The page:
Today we’re sharing a guest post from Kevin B.! Read on to learn about 5 essential chords that are the basis of several easy guitar songs…
Hey everyone! Today we’re going to take a look at 5 basic open-string chords on the guitar that you can use to play dozens of popular and easy guitar songs. I’ll show you how to read guitar chord-grids, and give you tips on memorizing and playing these important 5 chord shapes. We’ll also take a look at a chord-change exercise that will help you get your chord playing chops up to speed in no time.
I. Chord-Grid Notation Explained
Along with guitar tablature (or ‘tabs’), chord-grids are an important shorthand method of notating guitar music. Although it is important for all guitar students to eventually learn to read music notation, tablature and chord grids are usually a better option for beginners who just want to learn simple rock, pop or folk songs quickly (without the hassles of spending six months just learning the notation). Remember, the notation is just a means to an end, and just another way to learn something you’ll play on your guitar.
With chord-grids, you are looking at a simple diagram, or snapshot, of the guitar neck. The guitar is oriented so that the headstock is pointing upward, horizontal lines represent the fret-wires that separate the frets (spaces), and the vertical lines are strings.
Dots inside the diagram represent left-hand fingers, which are placed over the string inside the indicated fret. For the ‘A’ chord pictured here, all three fingers sit inside the second fret. Set your fourth (pinky) finger on the 2nd string, your third (ring) finger on the 3rd string, and your second (middle) finger on the 4th string.
Often the left-hand thumb will stay anchored on top of the neck to deaden the sixth string. This is called a flesh mute and allows the guitarist to strum all six strings so that only five strings are heard.
II. The 5 Essential Open-String Guitar Chords (memorize these!)
III. Tips for Memorizing and Playing Chords
Once you understand the notation, the next step is to get the chords down by memory. In some cases, the chords can be remembered easily by comparing them to geometric shapes. If you connect the dots inside each grid, you’ll see that the ‘A’ is a straight line, the ‘C’ is a diagonal line, the ‘D’ is an equilateral triangle, and the ‘G’ chord forms an isosceles triangle.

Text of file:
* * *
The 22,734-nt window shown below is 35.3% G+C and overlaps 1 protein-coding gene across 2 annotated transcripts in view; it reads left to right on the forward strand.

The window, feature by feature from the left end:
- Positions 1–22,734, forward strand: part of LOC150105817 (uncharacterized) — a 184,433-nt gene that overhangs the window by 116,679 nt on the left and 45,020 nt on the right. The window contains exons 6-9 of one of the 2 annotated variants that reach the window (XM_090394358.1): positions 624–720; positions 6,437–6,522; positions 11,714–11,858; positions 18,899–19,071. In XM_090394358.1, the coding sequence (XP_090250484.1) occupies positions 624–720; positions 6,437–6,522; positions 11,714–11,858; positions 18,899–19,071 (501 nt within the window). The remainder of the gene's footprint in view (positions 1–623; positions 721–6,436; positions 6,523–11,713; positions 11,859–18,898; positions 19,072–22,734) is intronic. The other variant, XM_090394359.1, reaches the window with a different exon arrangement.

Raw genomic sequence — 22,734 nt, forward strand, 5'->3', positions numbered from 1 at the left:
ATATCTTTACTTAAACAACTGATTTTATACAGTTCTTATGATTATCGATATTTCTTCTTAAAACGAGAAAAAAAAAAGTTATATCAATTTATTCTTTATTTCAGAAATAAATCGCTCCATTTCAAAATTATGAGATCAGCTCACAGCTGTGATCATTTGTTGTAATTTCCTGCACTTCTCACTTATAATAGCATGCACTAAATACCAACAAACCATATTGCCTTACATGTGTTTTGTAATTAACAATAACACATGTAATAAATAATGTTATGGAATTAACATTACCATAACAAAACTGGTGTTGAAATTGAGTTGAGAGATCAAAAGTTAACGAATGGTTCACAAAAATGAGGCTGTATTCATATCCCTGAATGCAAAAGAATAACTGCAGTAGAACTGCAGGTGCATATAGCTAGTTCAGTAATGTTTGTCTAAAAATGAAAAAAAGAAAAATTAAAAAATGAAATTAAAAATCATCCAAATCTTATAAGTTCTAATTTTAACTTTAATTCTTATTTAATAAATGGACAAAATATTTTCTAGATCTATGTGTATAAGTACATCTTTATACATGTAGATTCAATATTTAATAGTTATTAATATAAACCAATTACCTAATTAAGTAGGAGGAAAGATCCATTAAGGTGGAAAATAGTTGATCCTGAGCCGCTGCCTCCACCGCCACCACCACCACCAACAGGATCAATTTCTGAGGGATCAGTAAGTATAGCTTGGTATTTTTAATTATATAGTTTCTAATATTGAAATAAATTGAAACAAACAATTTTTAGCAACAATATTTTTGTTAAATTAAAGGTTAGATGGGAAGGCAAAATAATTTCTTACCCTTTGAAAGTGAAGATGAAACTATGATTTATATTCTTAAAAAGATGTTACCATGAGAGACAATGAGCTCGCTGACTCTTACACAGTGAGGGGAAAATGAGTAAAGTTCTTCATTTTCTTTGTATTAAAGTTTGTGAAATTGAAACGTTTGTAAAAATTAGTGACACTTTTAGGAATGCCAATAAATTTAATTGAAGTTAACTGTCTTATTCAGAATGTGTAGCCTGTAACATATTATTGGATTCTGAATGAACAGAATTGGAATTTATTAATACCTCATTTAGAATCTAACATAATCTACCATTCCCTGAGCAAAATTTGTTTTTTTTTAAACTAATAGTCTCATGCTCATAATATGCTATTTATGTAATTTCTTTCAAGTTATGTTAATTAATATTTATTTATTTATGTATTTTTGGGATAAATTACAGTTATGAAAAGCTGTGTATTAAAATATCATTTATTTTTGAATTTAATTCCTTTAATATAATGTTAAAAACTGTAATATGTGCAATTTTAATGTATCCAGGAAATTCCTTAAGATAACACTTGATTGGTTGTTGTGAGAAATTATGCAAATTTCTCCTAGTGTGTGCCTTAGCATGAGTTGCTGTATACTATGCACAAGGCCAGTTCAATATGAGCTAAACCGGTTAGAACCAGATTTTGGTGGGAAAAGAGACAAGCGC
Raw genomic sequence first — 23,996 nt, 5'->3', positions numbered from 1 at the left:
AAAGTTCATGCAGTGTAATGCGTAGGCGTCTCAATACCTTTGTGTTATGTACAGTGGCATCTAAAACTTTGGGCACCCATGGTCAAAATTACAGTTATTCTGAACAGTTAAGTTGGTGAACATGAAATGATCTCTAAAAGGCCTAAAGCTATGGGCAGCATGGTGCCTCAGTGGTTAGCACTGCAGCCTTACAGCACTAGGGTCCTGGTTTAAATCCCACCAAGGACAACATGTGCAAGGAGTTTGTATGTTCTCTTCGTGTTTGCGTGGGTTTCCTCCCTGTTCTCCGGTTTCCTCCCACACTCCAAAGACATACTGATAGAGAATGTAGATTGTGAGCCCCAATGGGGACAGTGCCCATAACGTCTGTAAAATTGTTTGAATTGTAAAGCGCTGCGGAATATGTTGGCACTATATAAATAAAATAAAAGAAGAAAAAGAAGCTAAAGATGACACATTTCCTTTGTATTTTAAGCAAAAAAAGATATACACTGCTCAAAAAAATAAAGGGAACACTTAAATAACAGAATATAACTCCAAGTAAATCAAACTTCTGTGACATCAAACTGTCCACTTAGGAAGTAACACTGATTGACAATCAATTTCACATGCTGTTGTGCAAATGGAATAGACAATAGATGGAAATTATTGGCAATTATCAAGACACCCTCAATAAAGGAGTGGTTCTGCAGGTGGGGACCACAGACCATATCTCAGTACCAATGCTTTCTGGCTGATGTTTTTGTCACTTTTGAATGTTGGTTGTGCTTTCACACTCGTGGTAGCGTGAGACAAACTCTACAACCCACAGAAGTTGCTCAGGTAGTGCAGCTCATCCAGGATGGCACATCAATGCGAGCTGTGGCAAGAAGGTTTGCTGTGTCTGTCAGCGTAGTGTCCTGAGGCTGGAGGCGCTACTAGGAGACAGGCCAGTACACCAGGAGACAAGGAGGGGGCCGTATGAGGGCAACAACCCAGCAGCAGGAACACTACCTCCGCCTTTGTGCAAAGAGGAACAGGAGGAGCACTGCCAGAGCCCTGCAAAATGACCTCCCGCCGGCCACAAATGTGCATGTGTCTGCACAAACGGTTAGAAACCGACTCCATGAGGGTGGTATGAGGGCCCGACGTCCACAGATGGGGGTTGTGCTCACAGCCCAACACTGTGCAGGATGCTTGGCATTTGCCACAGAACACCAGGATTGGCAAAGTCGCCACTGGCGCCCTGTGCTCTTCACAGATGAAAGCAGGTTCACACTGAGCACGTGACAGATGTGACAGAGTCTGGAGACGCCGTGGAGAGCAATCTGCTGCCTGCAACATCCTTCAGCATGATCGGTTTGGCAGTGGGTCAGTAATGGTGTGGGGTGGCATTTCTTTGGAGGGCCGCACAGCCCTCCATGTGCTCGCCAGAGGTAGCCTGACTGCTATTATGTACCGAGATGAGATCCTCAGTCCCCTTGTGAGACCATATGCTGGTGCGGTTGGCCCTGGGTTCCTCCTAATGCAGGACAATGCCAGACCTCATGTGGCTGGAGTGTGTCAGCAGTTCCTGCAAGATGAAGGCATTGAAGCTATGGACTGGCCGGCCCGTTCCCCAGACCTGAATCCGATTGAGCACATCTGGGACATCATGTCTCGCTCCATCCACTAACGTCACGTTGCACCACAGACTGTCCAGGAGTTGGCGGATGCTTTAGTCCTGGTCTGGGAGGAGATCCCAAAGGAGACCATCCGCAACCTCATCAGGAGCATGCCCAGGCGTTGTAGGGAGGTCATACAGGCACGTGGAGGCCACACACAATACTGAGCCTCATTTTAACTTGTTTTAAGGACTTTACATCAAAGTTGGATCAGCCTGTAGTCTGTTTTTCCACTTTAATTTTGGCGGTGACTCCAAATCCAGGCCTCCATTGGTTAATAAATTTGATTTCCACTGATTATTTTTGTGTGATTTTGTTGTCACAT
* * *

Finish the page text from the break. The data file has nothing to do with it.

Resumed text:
After you have the chords memorized, it’s time to check each chord string-by-string to ensure all the notes are sounding. Pick through each string going downward from the bass strings to the treble strings. Listen closely to verify each note. If a string is muted, try resetting the fingers so they sit higher on the fingertips. Make sure the fingers do not touch against any open strings, thereby dampening them.
IV. Chord Change Drills
Practice changing between any two chords using this simple drill. Play each chord on beats 1 & 3, lift the fingers completely on beats 2 & 4, and repeat. Make sure to set and remove all the fingers together (simultaneously). By doing this for a few minutes each day, you will learn to do fast and clean chord changes in the left hand, the key to playing chord songs well.
V. 20 Common Guitar Songs Using Only A, C, D, Em, and G
Now that you’ve mastered these essential chords, you can move on to learning tons of songs. Here’s a list of 20 easy guitar songs that use only these chords:
Bad Moon Rising (C.C.R.)
Eleanor Rigby (Beatles)
Brown Eyed Girl (Van Morrison)
Catch the Wind (Donovan)
Sweet Home Alabama (Lynyrd Skynyrd)
Lightly Row (trad.)
Amazing Grace (trad.)
Time of Your Life (Green Day)
Twinkle, Twinkle Little Star (trad.)
Heart of Gold (Neil Young)
Old MacDonald (trad.)
Story of My Life (Social Distortion)
Louie, Louie (The Kingsmen)
What I Got (Sublime)
Free Fallin’ (Tom Petty)
Anything, Anything (Dramarama)
Rockin’ in the Free World (Neil Young)
Mary Had a Little Lamb (trad.)
Viva la Vida (Coldplay)
Kevin B. is a bass guitar and guitar teacher located in La Crescenta, CA. He has been a guitar player for 26 years, and is an expert in most guitar and electric bass styles, including rock (alternative, classic, rockabilly and metal), blues, folk, classical and country styles.